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Psychologists have traditionally focused on the past – what if that’s wrong?

UK News > Psychologists have traditionally focused on the past – what if that’s wrong?

For more than a century, psychologists such as Sigmund Freud and Carl Rogers focus people’s attention on the past. And so, when Mary struggled to stay romantic, she blamed her previous boyfriends for it. As Chris battles addiction, he delves into his memories from the childhood when he first felt humiliated. And when Saoirse doesn’t want to settle down, she considers her free-spirited nature to be the youngest child in the family.

But what if these psychologists get it wrong? What if it’s not the past but the way we see the future that is holding us back, preventing us from becoming the best version of ourselves?

Psychological research has become obsessed with finding the causes of mental health. However, a growing body of research shows that focusing on the future can protect us from depression and help us cope with stress. more effective. Sometimes, instead of dissecting our negative memories, we need to focus on getting a better understanding of our how we see our future.

Much veteran, refugees and others someone who has been through trauma and have mental health problems spend little time thinking about the future. Instead, they have a limited focus on the negative past.

Veterans who have experienced trauma spend a lot of time in the past.
Superstar / Shutterstock

However, those who have experienced trauma and developed a healthy future report face life better, think less negatively about the past, and sleep better than those with negative views about the future. So, instead of focusing on the past, traumatized people should be encouraged to think about the future and set goals that help them develop hope for a better future. good life.

Thinking about a positive future can help us develop healthy relationships for the days ahead and be more open to life and its opportunities. With this in mind, Julie Round (a qualitative researcher) and I tested with a small group of newly retired women, some of them feel anxious thinking about their future. They wonder what to do with the rest of their lives. Some even question their usefulness in this world, making them feel worse about themselves. When we asked them how they felt about setting goals, they had mixed feelings.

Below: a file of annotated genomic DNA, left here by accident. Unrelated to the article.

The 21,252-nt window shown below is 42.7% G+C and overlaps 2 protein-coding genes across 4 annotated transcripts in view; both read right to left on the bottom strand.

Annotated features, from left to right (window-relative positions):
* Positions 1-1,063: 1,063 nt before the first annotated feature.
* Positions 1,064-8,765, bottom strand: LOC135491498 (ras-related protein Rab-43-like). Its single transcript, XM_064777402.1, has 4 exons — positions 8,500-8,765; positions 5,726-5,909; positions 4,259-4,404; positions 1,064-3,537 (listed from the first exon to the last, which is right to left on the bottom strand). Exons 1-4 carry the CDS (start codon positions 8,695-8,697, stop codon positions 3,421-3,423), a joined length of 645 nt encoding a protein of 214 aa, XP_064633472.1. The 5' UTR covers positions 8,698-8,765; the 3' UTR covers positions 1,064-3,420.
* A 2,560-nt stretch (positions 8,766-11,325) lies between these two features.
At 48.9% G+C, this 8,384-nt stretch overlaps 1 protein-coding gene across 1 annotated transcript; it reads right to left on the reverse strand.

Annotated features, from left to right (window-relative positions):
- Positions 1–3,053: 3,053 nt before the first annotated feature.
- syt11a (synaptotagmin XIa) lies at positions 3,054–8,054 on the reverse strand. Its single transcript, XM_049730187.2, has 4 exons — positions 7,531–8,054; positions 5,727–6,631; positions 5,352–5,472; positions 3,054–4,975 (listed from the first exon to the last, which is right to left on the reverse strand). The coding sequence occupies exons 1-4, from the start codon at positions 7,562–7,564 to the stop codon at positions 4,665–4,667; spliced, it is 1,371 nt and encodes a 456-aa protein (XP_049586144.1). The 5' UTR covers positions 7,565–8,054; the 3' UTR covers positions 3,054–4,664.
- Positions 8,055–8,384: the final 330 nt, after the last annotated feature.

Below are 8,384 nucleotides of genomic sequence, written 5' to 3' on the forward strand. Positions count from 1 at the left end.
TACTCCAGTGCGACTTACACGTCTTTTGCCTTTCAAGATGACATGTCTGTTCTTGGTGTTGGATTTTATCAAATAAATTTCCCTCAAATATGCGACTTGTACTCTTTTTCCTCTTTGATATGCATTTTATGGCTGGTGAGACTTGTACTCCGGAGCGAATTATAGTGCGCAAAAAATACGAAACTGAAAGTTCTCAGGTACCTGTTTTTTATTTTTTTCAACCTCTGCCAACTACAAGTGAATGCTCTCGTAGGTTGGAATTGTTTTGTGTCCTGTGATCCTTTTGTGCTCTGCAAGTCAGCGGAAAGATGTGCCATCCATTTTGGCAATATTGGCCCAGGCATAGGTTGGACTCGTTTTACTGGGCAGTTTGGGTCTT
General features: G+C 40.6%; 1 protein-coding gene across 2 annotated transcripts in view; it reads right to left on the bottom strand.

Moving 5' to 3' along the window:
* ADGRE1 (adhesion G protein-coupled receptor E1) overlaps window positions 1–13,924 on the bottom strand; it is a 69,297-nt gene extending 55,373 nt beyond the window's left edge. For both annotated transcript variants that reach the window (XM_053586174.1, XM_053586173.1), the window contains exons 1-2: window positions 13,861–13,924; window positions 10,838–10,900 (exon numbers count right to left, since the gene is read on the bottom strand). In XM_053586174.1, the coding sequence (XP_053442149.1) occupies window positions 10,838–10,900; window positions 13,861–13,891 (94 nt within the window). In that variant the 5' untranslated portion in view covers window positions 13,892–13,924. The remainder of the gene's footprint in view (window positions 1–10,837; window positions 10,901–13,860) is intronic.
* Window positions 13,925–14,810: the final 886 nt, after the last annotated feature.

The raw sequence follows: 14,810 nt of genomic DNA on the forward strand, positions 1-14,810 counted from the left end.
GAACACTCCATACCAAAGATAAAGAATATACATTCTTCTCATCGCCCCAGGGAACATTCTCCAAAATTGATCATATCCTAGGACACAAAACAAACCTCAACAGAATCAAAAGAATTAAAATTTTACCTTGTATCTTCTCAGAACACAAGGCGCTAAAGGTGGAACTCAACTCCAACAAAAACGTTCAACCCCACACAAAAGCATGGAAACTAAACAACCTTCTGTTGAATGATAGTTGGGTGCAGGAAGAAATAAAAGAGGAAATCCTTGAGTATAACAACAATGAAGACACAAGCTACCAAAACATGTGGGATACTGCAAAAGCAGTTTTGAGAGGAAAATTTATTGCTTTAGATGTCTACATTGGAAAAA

We started off light by helping them create a more positive future. Every day for four days, they write for 20 minutes about their “best retired selves.” They imagine their dreams coming true. They then explore building factors (such as home, family, and entertainment) to achieve their best future selves. They imagine that everything is going according to plan, and are encouraged to think about what life will be like five years from now.

On the last day of the study, they imagined their 80th birthday with their senses (eg, what it smelled like and who was there with them? – including people they hadn’t met). We then asked them to set goals for their lives ahead.

A week after the operation, they continued to experience mixed emotions. They need time to process their future – all the things they expect and the things they fear. However, a positive change was noted three months later, when they reported greater calm and enthusiasm for the future. The image of them on their 80th birthday still lingers with them, and they want to make sure they’ve contributed to friends, family, and society exactly as they planned.

Four techniques to create a better future

“Retired best self,” or more generally, “the best you can be,” is just one of many activities you can engage in to help you create a more positive future to work towards. . Other activities include:

  • Anticipate enjoy. Consider the smaller and more significant things happening in the near or distant future. Imagine what it would be like if everything went well for you. Enjoy the positive feelings afterwards.

  • Growing Hope. Hope is about finding the will and the way to achieve something we want in our lives. Try to define what you want in your future and think about how to get there. With no way out, you may feel helpless about your situation.

  • Imagine all your problems solved. Project yourself to a time when all the problems you are facing today will be solved. Now describe in detail how you achieved this.

  • Goal development. Make a list of goals you want to achieve. Now complete Value in Action (VIA) survey of character strengths and identify how your strengths can help you achieve your meaningful goals.

Focusing on the future provides us with choices and acknowledges that we have free will, and are not just the product of childhood or other adverse life events. We have no say in the past, but we can create a better future if we choose to face it and step into it with confidence.

This does not mean that we should live in denial. In fact, the opposite is true. We acknowledge that bad things have happened, but we also acknowledge that we wanted a promising future for ourselves and chose to focus our attention on creating it. See it as a starting point to make it a reality.

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Teja
Teja
I am passionate about journalism and using new technology to spread news. I am also interested in politics and economics, and I am always looking for ways to make a difference in the world. I am the CEO of Janaseva News, and I am 24 years old.
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